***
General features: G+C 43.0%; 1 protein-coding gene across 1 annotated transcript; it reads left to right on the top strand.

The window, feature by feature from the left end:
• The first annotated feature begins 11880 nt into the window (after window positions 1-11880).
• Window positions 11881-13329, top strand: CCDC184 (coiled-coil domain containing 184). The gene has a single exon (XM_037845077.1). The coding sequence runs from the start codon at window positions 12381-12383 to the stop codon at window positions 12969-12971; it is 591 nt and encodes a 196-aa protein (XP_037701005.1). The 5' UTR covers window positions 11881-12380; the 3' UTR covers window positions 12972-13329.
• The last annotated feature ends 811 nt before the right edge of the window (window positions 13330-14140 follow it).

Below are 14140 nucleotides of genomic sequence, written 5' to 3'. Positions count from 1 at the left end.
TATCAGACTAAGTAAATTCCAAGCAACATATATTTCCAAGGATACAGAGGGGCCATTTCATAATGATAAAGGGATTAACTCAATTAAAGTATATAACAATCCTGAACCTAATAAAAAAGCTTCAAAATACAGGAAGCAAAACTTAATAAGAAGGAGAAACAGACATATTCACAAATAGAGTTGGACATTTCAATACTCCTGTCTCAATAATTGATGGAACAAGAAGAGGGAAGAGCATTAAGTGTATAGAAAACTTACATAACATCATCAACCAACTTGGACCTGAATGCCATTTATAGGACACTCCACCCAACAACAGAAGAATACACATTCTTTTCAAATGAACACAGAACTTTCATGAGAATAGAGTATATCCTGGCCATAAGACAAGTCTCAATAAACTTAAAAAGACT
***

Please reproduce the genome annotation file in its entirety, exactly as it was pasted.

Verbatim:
General features: G+C 43.0%; 1 protein-coding gene across 1 annotated transcript; it reads left to right on the top strand.

The window, feature by feature from the left end:
• The first annotated feature begins 11880 nt into the window (after window positions 1-11880).
• Window positions 11881-13329, top strand: CCDC184 (coiled-coil domain containing 184). The gene has a single exon (XM_037845077.1). The coding sequence runs from the start codon at window positions 12381-12383 to the stop codon at window positions 12969-12971; it is 591 nt and encodes a 196-aa protein (XP_037701005.1). The 5' UTR covers window positions 11881-12380; the 3' UTR covers window positions 12972-13329.
• The last annotated feature ends 811 nt before the right edge of the window (window positions 13330-14140 follow it).

Below are 14140 nucleotides of genomic sequence, written 5' to 3'. Positions count from 1 at the left end.
TATCAGACTAAGTAAATTCCAAGCAACATATATTTCCAAGGATACAGAGGGGCCATTTCATAATGATAAAGGGATTAACTCAATTAAAGTATATAACAATCCTGAACCTAATAAAAAAGCTTCAAAATACAGGAAGCAAAACTTAATAAGAAGGAGAAACAGACATATTCACAAATAGAGTTGGACATTTCAATACTCCTGTCTCAATAATTGATGGAACAAGAAGAGGGAAGAGCATTAAGTGTATAGAAAACTTACATAACATCATCAACCAACTTGGACCTGAATGCCATTTATAGGACACTCCACCCAACAACAGAAGAATACACATTCTTTTCAAATGAACACAGAACTTTCATGAGAATAGAGTATATCCTGGCCATAAGACAAGTCTCAATAAACTTAAAAAGACT